- Training – it’s essentially over but there’s something you can do for optimal performance
- Nutrition – get your carbs right. Starch the night before, fast and slow release on the day.
- Recovery – warm down, foam roll, stretch over the next few days.
- Preparation – Get a massage now, know your route and pack your bag. Leave nothing to chance.
This should have finished by now. All the hard work is done, and you're confident you can complete the distance.
We call this tapering, where the event is close enough that any hard training sessions will most likely be detrimental to performance. The focus is now on recovering from the months of training you've done so you're fresh for Sunday.
I would recommend 2 running sessions with the last being on Thursday. The purpose is just to keep the body ticking over and ensure some good blood flow to the legs. Keep it slow, keep the heart rate low, and try not to get out of breath for long periods of time. I would suggest a maximum of 30 minutes.
Let’s not overcomplicate this... It's only a half marathon remember. The body can store enough glycogen (stored carbohydrates) for around 60-90 minutes of hard exercise. This means a peri-workout (during the race) carbohydrate feed is probably not necessary.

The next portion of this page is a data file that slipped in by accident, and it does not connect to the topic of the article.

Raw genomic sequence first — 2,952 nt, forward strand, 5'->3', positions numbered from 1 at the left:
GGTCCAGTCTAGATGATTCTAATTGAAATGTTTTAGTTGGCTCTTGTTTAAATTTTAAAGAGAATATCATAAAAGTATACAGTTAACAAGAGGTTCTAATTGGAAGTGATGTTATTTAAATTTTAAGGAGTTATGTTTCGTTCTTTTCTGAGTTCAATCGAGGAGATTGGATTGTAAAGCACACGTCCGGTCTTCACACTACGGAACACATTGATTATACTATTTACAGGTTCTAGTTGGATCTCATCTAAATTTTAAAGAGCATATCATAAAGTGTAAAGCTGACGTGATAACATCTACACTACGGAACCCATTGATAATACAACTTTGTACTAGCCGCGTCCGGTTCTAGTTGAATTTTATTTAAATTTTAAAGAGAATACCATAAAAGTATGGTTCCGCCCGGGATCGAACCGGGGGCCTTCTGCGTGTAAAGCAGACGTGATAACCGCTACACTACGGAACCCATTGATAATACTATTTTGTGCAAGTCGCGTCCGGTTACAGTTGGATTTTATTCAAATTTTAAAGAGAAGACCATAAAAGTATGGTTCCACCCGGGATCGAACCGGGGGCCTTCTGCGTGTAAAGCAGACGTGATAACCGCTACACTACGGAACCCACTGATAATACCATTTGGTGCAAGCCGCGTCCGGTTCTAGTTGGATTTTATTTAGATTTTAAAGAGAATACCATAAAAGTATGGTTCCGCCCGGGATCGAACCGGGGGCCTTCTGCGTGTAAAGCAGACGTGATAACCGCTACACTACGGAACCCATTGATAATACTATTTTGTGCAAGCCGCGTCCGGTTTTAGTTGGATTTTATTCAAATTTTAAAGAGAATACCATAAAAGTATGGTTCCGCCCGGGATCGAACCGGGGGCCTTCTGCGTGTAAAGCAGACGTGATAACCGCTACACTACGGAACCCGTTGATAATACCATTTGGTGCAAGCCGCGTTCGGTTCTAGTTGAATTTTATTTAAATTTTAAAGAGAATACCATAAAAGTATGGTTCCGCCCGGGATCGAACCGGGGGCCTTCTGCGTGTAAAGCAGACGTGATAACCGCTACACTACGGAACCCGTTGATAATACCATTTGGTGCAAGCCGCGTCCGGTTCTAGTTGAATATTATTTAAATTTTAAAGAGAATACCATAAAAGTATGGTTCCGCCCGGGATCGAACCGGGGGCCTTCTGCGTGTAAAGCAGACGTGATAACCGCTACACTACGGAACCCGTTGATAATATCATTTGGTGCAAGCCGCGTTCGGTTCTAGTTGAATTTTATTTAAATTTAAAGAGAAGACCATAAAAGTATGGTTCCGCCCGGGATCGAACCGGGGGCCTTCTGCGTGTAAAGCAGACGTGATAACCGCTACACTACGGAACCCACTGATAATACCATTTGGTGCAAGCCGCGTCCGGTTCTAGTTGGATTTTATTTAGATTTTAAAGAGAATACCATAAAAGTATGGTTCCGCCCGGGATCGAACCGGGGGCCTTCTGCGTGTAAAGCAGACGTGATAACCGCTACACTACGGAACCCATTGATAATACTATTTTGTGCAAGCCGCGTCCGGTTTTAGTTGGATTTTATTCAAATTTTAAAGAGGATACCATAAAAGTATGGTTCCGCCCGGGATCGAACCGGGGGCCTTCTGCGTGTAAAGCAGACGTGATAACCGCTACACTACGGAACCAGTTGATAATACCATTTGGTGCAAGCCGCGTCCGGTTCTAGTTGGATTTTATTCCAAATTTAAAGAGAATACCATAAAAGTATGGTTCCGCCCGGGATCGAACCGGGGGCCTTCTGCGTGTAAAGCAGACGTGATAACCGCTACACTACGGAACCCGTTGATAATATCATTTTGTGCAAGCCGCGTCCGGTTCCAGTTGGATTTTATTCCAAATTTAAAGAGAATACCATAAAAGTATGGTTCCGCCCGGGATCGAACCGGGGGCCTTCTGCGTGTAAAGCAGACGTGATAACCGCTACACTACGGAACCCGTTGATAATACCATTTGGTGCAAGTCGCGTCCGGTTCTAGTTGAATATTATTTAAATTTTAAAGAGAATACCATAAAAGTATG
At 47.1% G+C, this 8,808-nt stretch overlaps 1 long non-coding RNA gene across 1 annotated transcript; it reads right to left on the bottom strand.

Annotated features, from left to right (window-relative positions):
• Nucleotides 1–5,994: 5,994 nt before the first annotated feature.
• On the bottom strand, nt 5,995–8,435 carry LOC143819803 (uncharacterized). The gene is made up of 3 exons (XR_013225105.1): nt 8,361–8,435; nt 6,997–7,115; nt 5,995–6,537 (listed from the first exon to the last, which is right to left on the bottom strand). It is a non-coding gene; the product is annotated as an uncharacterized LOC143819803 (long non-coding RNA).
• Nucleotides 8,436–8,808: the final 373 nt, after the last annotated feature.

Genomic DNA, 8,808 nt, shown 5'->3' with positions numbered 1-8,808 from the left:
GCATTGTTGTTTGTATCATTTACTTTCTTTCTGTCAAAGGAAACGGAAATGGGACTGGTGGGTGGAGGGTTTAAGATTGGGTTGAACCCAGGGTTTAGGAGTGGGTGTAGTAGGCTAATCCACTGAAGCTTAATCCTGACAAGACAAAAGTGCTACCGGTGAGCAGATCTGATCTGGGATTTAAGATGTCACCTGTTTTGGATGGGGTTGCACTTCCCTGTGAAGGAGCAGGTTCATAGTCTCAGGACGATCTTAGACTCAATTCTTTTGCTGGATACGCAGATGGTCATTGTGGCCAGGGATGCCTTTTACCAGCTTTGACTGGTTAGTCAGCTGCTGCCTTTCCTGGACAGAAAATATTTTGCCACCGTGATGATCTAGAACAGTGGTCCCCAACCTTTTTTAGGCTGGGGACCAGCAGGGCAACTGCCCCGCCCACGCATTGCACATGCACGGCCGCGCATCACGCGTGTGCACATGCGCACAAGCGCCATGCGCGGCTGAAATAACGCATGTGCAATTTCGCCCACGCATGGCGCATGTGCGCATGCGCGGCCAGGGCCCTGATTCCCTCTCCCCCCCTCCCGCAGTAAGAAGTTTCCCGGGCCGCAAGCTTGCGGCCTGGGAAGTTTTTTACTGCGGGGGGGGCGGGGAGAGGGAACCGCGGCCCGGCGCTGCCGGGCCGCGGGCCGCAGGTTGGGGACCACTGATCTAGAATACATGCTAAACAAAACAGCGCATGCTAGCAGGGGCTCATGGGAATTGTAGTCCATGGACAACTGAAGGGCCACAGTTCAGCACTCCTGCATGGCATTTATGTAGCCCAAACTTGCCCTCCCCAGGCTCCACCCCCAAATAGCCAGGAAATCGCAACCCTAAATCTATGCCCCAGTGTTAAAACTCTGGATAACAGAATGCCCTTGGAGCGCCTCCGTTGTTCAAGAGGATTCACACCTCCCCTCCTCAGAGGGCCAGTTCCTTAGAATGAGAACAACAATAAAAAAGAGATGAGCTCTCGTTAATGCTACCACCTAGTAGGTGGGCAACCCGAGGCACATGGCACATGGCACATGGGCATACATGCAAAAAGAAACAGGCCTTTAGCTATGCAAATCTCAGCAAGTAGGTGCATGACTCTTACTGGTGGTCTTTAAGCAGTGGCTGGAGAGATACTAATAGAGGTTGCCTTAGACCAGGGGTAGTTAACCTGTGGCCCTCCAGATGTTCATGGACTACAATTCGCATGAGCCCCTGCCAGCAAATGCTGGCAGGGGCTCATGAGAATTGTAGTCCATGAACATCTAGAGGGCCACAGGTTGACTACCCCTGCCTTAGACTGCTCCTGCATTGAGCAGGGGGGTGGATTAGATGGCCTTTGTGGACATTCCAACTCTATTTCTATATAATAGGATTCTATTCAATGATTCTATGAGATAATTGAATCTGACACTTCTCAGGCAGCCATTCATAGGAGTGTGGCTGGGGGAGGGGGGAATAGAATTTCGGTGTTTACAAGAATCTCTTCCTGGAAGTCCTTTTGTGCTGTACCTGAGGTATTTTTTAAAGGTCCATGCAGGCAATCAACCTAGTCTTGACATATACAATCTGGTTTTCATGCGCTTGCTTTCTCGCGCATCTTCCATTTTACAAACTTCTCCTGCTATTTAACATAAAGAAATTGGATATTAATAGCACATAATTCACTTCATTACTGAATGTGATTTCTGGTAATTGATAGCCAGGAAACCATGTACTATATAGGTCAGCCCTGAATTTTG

Carb-loading? Again, not necessary to go over the top here. A good starchy meal the night before (rice, potatoes or pasta) should top up your muscle and liver glycogen stores - especially if your training load has been light this week (as it should have been!).
Smash back a good 500ml of water in the morning to rehydrate you from your sleep and prepare you for the sweat you'll lose during the race. You might want to have a coffee - caffeine has been proven time and time again to be one of the best, legal, ergogenic aids and it's unlikely that one will dehydrate you.
During the race keep an eye out for the water stations - hopefully it won’t be too hot, but you could still lose a litre of water every hour through sweat. Take on board what you can, but bear in mind the gut won’t absorb much if you’re running at intensity and there could be a discomfort factor to deal with. Little and often is the key here.
Post-race - carb up! You'll be severely depleted here, especially if you've run at high intensity, but it's likely that your muscle stores will be almost empty and the liver won't have much to replenish it (which it does slowly). The carbs will help ease muscle soreness and get you back training sooner.
Protein is a must here too. Your legs will have gone through some serious trauma. It's not a really hilly course, but the length and the few hills that there are will be enough to cause some muscular damage and protein will help repair. I would recommend a post-workout shake containing carbohydrates and protein in a 2:1 ratio (for optimal uptake) within half an hour of finishing the race. Within two hours of completion you should be having a big meal... just go nuts here - you've earned it.
Keep an eye open for part 2 later this week. Let me know what your pre-race breakfast is? I'm always looking for new ideas!